We heve skins that are way too thin today - we have lost the ability to laugh at ourselves - and that's tragic.
I think it is because, in an awesome twist of ironic fate, the fight for equality for everyone, the effort to make us all finally the same in the eyes of the law and as citizens, we have become hyper-aware of our differences (no matter how small). The only people that get to laugh at "us" are those we give permission to. Everyone else is "attacking us."
This is a default "defensive posture" that has everyone seeking reasons to be outraged and that completely ignores one's own ability to see the humor in that same exact "offensive thing" when with friends and people we trust. If it's funny when your brother says it, why isn't funny when my brother says it?
Answer: my brother is unfamiliar, and therefore it is assumed he intends malice. We, as a nation, simply assume hostility from our neighbors these days.
We don't trust each other.
Today, Jones apologized for the "off the cuff" joke, saying he wished he hadn't made it.
“I wish that I had not made this off the cuff joke at the top of my remarks, and I apologize to anyone who was offended by it," Jones said in a statement. "It also distracted from the larger message I carried that day: that the United States commitment to Israel’s security is sacrosanct.”
Was it really any different in the past?
It's easier to infer malice when the person is making a joke only about other groups of people (or one group in particular), and never about him/herself.
I personally love Lisa Lampanelli, an insult comic who uses a lot of humor that would sound incredibly offensive if taken out of the context of her entire body of work. But she makes fun of everyone, including Italians (she's Italian), so you understand that it's not meant to be serious.
In the realm of politics, however, it's better to be bland than risk offending anyone (although...have any actual Jews complained about this guy's joke???)
As first noted by the Jewish newspaper The Forward, at an event last week at The Washington Institute for Near East Policy – a pro-Israel think tank – National Security Adviser Gen. James Jones (Ret.) told a joke about a “Jewish merchant” that didn’t sit well with everyone.
While many in the largely Jewish audience laughed, others didn’t find it so funny, including Abraham Foxman, national director of the Anti-Defamation League of B’nai B’rith.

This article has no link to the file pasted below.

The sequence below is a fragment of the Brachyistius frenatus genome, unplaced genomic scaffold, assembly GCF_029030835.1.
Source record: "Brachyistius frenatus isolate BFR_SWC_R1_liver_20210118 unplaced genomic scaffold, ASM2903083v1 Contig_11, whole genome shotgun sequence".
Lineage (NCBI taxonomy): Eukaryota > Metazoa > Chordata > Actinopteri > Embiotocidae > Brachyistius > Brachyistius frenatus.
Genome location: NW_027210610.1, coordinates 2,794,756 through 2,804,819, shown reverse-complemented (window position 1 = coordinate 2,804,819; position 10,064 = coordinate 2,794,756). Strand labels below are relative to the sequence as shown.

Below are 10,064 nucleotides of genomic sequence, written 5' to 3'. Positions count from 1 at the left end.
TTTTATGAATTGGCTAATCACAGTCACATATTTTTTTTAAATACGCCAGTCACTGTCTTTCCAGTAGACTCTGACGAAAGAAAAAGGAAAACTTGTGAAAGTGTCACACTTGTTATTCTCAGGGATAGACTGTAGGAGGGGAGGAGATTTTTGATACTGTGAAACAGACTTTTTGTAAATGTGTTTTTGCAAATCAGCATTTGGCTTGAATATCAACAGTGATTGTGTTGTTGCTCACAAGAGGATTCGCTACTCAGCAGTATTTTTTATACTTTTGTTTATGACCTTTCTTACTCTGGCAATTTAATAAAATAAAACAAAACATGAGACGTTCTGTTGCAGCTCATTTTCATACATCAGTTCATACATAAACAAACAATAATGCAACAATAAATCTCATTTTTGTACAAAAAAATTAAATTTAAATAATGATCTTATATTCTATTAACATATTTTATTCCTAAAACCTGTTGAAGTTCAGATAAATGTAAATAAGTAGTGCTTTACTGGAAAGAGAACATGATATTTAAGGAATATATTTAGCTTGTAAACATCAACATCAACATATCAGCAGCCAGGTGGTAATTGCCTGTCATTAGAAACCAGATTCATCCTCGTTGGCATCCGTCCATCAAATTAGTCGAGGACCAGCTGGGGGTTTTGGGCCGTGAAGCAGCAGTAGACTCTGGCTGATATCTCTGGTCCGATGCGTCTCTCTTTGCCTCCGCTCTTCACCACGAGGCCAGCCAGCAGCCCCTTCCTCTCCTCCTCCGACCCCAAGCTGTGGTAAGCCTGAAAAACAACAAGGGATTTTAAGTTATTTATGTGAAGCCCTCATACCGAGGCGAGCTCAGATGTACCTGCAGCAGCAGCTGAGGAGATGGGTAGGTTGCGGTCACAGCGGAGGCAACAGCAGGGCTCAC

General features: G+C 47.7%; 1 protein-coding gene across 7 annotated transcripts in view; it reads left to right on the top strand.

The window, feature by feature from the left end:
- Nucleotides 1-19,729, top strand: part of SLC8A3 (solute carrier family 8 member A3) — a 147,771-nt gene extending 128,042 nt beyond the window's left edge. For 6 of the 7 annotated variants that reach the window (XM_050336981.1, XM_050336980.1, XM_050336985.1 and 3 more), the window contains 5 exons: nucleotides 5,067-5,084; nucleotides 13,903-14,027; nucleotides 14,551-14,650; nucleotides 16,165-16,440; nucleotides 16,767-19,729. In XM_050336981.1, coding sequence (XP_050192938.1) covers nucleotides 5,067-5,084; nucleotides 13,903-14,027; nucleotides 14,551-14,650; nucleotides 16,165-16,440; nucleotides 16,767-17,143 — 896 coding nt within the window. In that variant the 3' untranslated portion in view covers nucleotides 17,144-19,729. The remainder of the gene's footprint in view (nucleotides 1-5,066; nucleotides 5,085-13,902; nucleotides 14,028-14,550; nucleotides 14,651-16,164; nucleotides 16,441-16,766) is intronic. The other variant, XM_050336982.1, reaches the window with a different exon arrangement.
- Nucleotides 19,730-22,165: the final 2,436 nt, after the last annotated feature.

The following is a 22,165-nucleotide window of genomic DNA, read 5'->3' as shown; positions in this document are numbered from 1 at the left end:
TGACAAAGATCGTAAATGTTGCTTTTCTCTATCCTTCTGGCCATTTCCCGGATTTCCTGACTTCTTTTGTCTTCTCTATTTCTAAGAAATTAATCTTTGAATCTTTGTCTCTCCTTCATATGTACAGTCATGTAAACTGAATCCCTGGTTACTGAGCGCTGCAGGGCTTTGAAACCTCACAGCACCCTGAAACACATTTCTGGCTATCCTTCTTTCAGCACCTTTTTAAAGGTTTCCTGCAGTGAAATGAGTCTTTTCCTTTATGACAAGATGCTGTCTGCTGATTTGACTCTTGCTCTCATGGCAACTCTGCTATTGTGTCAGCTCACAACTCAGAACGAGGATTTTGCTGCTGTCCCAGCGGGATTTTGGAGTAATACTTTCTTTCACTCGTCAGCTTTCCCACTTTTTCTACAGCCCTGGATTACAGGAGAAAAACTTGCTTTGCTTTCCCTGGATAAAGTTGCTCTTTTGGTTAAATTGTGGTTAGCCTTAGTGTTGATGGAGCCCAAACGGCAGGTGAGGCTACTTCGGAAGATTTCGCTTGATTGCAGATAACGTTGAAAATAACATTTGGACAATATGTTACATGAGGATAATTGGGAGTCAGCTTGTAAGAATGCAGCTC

“It's inappropriate,” Foxman told ABC News. “it's stereotypic. Some people believe they need to start a speech with a joke; this was about the worst kind of joke the head of the National Security Council could have told.”
http://blogs.abcnews.com/politicalpunch … -jewi.html
I don't care about the joke - but I do wonder why when people have an agenda, a definite line they want to sell us on politics and religion especially, they don't just state their opinions in a straightforward manner. I hate being manipulated by any side of any question into some little dead-end alley where I can be attacked. yuck, Arthur, just yuck!
I do not want to manipulate anyone. If I have an agenda it is very simple.... I believe in the rights of the individual.
My opinion of this joke was that in the situation in which it was told it was offensive and inappropriate.
The joke was a stereotypical run on a group of people. When told by someone who is paid to represent his country it becomes untolerable.
The joke depicts the Jewish merchant as a greedy moneychanger, much the way Jews have been depicted throughout history, even by Shakespeare. It's definitely a stereotype, and it's not PC. Of course, I think we're all getting too carried away about making everything PC. I don't get bent out of shape over jokes. Like when Obama joked about Special Olympics - I don't think he was trying to be mean.
I don't see it that way.
I see it as a canny Jew screwing one over on a bigot.
It would be a different joke entirely if the victim weren't someone that the Jew knew was an anti-Semite.
You are so Right about that Livelonger. I wish my Black Leaders had that attitude back in the Sixties. It's much smarter to hurt and kill as many people as you can; rather than try to change someones mind with some type of decency or kindness.
They had at all wrong. That's why they were all killed.
Friendlyword I posted his apology earlier in the thread. I saw it on Politico.
sacrosanct How is that for a word lol
A poor joke all around...and this is coming from the mouth of the former Commendant of the Marine Corps...
I love his words "I think this to be true..."
And I also love how "Jewish Merchant" becomes synonymous with Israeli...
Then again, who is the dumber one, the person telling the joke, or those laughing at it?
Or do they all equally qualify?